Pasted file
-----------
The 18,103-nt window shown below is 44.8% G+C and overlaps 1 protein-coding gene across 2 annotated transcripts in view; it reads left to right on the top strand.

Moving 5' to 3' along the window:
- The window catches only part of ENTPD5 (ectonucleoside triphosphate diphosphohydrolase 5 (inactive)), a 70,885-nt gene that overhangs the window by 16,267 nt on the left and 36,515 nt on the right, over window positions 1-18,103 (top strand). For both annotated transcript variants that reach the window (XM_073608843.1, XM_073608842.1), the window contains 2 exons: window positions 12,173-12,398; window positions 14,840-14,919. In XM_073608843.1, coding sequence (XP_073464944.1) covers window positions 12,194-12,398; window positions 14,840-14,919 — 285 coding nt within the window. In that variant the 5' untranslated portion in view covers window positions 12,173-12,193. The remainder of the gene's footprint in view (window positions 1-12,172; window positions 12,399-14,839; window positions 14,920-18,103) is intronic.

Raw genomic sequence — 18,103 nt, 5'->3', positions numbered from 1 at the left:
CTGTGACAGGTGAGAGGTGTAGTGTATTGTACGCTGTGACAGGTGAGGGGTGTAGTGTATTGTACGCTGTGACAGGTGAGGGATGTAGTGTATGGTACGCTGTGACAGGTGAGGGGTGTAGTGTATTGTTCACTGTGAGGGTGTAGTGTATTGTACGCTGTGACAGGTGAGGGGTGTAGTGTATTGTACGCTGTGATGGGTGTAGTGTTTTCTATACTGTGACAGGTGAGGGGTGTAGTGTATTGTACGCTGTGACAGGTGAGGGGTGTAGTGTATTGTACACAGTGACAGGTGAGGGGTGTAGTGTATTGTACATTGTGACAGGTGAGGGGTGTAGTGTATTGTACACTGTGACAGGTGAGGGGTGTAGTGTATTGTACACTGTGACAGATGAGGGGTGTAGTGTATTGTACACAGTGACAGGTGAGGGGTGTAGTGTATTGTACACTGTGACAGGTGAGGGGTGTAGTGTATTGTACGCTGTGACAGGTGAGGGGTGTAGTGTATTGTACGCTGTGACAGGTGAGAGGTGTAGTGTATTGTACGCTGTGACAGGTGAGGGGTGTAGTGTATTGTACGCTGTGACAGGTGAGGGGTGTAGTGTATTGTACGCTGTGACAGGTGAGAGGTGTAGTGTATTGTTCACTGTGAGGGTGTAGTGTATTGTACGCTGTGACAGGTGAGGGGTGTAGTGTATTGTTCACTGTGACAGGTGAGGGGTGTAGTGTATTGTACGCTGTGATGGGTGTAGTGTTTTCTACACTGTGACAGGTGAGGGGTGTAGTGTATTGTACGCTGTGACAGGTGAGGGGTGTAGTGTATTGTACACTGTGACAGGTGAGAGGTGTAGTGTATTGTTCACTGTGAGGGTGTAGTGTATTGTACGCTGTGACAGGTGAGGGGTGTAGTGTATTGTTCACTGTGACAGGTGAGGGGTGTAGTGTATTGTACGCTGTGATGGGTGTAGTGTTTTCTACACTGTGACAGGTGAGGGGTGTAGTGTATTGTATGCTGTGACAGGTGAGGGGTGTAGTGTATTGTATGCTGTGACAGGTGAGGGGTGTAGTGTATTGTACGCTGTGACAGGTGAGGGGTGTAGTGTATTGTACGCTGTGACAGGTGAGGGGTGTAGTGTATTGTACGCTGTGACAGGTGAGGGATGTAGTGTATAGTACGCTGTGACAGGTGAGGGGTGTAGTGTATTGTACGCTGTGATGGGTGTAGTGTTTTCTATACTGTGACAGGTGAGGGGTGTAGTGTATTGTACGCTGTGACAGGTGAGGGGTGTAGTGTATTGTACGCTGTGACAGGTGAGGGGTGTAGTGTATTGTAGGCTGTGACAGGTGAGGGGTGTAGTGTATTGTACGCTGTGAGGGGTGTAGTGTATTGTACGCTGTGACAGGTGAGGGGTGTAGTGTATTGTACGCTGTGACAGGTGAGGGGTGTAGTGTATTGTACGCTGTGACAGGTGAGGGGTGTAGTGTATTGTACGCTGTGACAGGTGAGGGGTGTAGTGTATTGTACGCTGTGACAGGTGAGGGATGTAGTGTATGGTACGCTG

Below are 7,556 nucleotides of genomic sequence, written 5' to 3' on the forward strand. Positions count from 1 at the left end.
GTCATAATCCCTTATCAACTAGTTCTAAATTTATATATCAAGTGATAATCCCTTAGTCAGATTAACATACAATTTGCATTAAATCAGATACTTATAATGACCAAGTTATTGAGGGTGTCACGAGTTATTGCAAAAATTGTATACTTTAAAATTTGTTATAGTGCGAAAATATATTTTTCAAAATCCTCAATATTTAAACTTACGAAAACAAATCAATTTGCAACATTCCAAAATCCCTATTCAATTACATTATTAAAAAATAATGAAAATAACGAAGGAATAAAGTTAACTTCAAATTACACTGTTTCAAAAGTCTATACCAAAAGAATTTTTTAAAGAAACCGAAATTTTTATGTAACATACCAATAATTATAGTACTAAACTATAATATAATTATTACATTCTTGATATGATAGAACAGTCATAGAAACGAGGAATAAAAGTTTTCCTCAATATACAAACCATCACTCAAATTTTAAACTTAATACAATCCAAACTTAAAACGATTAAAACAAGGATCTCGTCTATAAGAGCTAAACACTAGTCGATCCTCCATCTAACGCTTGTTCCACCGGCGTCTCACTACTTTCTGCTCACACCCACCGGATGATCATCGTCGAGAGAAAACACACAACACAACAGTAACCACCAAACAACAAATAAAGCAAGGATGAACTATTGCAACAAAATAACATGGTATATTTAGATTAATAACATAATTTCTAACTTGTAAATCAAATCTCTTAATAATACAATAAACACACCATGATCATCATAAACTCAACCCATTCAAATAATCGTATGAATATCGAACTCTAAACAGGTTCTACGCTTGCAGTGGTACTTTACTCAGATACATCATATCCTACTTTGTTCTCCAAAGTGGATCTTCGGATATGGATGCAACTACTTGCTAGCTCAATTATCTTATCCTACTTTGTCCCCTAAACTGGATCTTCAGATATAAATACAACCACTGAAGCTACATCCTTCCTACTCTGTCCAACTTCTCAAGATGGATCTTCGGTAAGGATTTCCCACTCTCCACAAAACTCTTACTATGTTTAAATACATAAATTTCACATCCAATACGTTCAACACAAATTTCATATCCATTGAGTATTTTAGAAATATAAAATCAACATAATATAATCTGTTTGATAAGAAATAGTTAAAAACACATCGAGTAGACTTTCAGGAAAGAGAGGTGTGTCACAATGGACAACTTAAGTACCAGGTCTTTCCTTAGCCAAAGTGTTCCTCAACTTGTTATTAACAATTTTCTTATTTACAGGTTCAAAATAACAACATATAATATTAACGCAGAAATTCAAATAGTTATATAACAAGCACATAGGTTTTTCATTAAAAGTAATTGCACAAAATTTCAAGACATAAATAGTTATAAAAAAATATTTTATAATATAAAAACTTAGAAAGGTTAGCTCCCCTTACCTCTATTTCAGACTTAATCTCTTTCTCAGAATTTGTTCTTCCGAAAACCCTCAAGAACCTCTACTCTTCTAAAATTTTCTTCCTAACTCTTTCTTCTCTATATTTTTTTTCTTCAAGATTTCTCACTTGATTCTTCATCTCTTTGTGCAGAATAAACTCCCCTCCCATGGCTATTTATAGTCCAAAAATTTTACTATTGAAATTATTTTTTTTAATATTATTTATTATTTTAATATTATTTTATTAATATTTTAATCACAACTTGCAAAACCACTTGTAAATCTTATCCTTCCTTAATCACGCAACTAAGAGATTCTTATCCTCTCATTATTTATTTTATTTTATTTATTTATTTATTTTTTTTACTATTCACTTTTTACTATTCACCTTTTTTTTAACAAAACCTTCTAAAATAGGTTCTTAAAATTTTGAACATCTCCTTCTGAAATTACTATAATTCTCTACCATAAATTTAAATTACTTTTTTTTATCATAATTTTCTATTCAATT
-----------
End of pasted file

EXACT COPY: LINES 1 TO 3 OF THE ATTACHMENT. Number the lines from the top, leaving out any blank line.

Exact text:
The 18,103-nt window shown below is 44.8% G+C and overlaps 1 protein-coding gene across 2 annotated transcripts in view; it reads left to right on the top strand.

Moving 5' to 3' along the window:
- The window catches only part of ENTPD5 (ectonucleoside triphosphate diphosphohydrolase 5 (inactive)), a 70,885-nt gene that overhangs the window by 16,267 nt on the left and 36,515 nt on the right, over window positions 1-18,103 (top strand). For both annotated transcript variants that reach the window (XM_073608843.1, XM_073608842.1), the window contains 2 exons: window positions 12,173-12,398; window positions 14,840-14,919. In XM_073608843.1, coding sequence (XP_073464944.1) covers window positions 12,194-12,398; window positions 14,840-14,919 — 285 coding nt within the window. In that variant the 5' untranslated portion in view covers window positions 12,173-12,193. The remainder of the gene's footprint in view (window positions 1-12,172; window positions 12,399-14,839; window positions 14,920-18,103) is intronic.